Russian troops were approaching the strategic city of Severodonetsk on Friday in a relentless offensive to control Ukraine's eastern Donbas region, as the war triggered a historic schism in the Ukrainian Orthodox Church's Moscow branch.
Pro-Russian separatists said they had captured the town of Lyman between Severodonetsk and Kramatorsk, on the road leading to the key cities still under Kyiv's control.
Russian forces were also closing in on Severodonetsk and Lysychansk in the pro-separatist Lugansk province, which stand on the crucial route to Ukraine's eastern administrative centre in Kramatorsk.
The war caused the Moscow-backed branch of Ukraine's Orthodox Church to sever ties with Russia, in a historic move against the Russian spiritual authorities.
A church council focused on Russia's "aggression" condemned the pro-war stance of Patriarch Kirill of Moscow and declared "full independence". Ukraine has been under Moscow's spiritual leadership since at least the 17th century.
"Not only did he (Kirill) fail to condemn Russia's military aggression but he also failed to find words for the suffering Ukrainian people," church spokesman Archbishop Kliment told AFP.
It is the second Orthodox schism in Ukraine in recent years, with part of the Ukrainian Orthodox Church breaking away from Moscow in 2019 over Russia's annexation of Crimea and support for separatists in Donbas.
- Severodonetsk 'surrounded' -
Three months after Russia launched its invasion on February 24, leaving thousands dead on both sides and forcing 6.6 million Ukrainians out of the country, Moscow is focusing on the east of Ukraine after failing in its initial ambition to capture Kyiv.
Observers believe Russia's gains have been far paltrier than President Vladimir Putin hoped, though Moscow has gained control over a handful of cities in southern Ukraine, such as Kherson and Mariupol.
"Russia is pressuring the Severodonetsk pocket although Ukraine retains control of multiple defended sectors, denying Russia full control of the Donbas," the British defence ministry said in its latest briefing.
A Lugansk police official, cited by Russia's state news agency RIA Novosti, said Severodonetsk was "now surrounded" and Ukrainian troops could no longer leave the city.
That was denied by senior city official Oleksandr Stryuk, though he acknowledged the situation was "very difficult" with incessant bombing.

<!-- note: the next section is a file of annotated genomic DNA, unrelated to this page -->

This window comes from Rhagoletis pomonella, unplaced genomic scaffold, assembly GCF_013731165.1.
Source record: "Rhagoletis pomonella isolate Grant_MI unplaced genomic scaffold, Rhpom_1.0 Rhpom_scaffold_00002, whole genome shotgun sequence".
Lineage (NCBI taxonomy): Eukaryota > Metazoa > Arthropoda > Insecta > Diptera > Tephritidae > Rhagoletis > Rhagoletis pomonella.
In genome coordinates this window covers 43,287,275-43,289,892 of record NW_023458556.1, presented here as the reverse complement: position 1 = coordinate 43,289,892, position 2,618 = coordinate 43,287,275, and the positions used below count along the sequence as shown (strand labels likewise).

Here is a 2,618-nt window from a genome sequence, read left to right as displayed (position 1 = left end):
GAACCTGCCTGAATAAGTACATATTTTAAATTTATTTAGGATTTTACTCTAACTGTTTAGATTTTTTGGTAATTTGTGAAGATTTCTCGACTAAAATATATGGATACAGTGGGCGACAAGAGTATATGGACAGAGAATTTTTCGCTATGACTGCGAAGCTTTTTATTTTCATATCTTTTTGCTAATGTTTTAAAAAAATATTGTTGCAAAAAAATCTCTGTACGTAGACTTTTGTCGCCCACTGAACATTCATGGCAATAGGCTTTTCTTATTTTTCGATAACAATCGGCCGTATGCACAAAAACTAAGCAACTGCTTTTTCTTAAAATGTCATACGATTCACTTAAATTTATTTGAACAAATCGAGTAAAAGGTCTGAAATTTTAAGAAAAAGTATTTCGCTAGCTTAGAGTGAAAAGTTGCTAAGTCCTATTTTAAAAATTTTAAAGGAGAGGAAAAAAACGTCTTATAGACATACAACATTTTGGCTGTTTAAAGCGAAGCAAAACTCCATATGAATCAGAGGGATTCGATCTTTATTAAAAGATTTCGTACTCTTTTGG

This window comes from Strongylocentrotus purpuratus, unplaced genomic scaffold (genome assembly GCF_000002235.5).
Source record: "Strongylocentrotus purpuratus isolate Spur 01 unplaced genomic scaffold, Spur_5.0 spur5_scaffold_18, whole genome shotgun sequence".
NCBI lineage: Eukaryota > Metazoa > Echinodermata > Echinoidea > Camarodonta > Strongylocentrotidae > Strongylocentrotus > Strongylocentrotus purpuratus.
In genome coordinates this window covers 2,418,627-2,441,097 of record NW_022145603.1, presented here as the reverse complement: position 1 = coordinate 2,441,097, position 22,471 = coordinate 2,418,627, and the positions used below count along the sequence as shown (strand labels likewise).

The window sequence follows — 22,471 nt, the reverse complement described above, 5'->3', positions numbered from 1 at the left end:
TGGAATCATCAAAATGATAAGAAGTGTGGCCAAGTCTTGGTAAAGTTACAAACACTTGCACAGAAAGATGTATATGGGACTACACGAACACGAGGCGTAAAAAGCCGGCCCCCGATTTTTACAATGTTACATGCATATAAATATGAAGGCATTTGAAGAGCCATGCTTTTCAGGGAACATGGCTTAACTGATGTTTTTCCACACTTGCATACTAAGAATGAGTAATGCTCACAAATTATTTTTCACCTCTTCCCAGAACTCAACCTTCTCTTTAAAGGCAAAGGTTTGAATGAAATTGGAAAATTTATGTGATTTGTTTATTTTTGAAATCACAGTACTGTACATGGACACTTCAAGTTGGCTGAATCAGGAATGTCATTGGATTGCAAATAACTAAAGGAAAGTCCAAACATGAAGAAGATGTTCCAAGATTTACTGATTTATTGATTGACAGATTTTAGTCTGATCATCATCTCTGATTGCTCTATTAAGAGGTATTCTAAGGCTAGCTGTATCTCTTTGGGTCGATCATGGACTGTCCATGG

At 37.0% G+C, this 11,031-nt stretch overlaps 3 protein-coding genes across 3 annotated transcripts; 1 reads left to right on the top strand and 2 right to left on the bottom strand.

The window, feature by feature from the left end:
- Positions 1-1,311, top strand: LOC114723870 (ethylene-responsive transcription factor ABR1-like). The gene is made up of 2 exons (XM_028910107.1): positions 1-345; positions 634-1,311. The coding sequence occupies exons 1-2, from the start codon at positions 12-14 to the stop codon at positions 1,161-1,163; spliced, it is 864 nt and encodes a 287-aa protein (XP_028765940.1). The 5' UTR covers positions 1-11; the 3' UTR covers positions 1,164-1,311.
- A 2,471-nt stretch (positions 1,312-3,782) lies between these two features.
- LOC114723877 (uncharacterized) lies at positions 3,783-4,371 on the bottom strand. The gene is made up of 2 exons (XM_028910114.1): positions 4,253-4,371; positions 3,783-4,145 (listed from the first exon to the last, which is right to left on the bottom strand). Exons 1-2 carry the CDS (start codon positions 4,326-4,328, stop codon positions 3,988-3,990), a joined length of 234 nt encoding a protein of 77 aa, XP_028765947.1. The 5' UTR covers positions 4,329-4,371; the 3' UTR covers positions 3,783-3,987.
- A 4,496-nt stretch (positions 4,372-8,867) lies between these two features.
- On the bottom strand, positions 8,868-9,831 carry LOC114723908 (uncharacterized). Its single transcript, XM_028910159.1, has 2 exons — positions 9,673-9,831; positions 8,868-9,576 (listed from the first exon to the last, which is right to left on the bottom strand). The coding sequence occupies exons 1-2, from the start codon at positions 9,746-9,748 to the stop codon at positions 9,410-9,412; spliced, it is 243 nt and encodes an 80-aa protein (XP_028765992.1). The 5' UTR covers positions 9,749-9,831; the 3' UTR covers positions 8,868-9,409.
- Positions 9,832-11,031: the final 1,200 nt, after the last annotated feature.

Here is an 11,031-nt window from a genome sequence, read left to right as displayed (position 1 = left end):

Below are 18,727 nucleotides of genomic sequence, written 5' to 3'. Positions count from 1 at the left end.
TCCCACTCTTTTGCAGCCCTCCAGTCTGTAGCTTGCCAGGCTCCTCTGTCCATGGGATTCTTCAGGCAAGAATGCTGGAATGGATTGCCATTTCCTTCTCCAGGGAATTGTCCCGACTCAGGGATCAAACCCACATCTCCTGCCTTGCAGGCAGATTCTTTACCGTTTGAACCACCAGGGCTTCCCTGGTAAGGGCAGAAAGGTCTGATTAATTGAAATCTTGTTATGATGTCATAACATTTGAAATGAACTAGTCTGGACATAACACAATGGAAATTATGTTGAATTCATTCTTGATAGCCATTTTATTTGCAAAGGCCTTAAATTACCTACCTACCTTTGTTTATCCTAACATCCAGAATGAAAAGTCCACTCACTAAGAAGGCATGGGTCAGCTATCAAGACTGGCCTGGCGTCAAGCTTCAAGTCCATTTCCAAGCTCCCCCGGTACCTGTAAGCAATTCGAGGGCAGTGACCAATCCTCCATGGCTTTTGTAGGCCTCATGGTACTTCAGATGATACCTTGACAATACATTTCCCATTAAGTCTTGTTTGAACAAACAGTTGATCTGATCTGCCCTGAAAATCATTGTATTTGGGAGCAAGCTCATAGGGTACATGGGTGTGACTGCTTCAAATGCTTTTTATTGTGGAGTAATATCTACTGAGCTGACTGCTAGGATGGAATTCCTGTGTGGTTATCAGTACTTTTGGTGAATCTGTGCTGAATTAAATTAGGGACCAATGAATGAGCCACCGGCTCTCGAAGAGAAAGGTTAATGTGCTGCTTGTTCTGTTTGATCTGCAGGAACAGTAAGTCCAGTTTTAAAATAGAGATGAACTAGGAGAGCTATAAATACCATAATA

Lugansk's regional governor Sergiy Gaiday said in a Telegram video that at least five civilians had been killed in his region in the past 24 hours.
"People are willing to risk everything to get food and water," said Oleksandr Kozyr, the head of the main aid distribution centre in Lysychansk.
"They are so psychologically depressed that they are no longer scared. All they care about is finding food," he said.
Around 10 people were killed in Russian strikes on a military facility in the central Ukrainian city of Dnipro, far from the frontline, the regional head of the national guard said.
- Sanctions under discussion -
The Kremlin is now seeking to tighten its grip over the parts of Ukraine it occupies, including fast-tracking citizenship for residents of areas under Russian control.
Russian authorities in Mariupol, which was taken over this month after a devastating siege that left thousands dead and reduced the city to rubble, cancelled school holidays to prepare students to switch to a Russian curriculum, according to Kyiv.
There has been speculation that Russia could seek to annex areas of eastern and southern Ukraine it now controls, possibly in referendums during Russian regional elections held nationwide in September.
Ukraine's President Volodymyr Zelensky will speak with EU leaders at an emergency summit Monday as they try to agree on oil sanctions against Russia, which are being held up by Hungary, whose Prime Minister Viktor Orban has close relations with Putin.
Zelensky said in a virtual address to a think tank in Indonesia, which is hosting this year's G20 summit, that "rather than continue trading with (Russia), we need to act until they stop their policy of aggression".
- 'Fear of escalation' -
There have also been tensions between Kyiv and some Western nations, in particular Germany, over a perceived reluctance to supply more weapons to Ukraine lest the conflict intensify further.
Ukraine has also bristled at suggestions that Putin should be offered an "off-ramp" to save face in a compromise deal that would see Kyiv concede some territory.
"Some partners avoid giving the necessary weapons because of fear of the escalation. Escalation, really?" Zelensky's adviser Mykhaylo Podolyak wrote on Twitter, saying it was "time to respond" by giving Kyiv multiple launch rocket systems (MLRS).
British Prime Minister Boris Johnson said he feared Putin was "continuing to chew through ground in Donbas" and that further military support for Kyiv was "vital".
- Food supply concerns -
Concerns are also growing over global food shortages due to the conflict, exacerbating problems for the world's poor at a time of rising energy prices.
Russia and Ukraine alone produce 30 percent of the global wheat supply, with grain-carrying vessels unable to leave ports in Ukraine.
But Putin rejected claims that Russia was blocking Ukraine's grain exports as "groundless" in a telephone call Friday with Austrian Chancellor Karl Nehammer, the Kremlin said.
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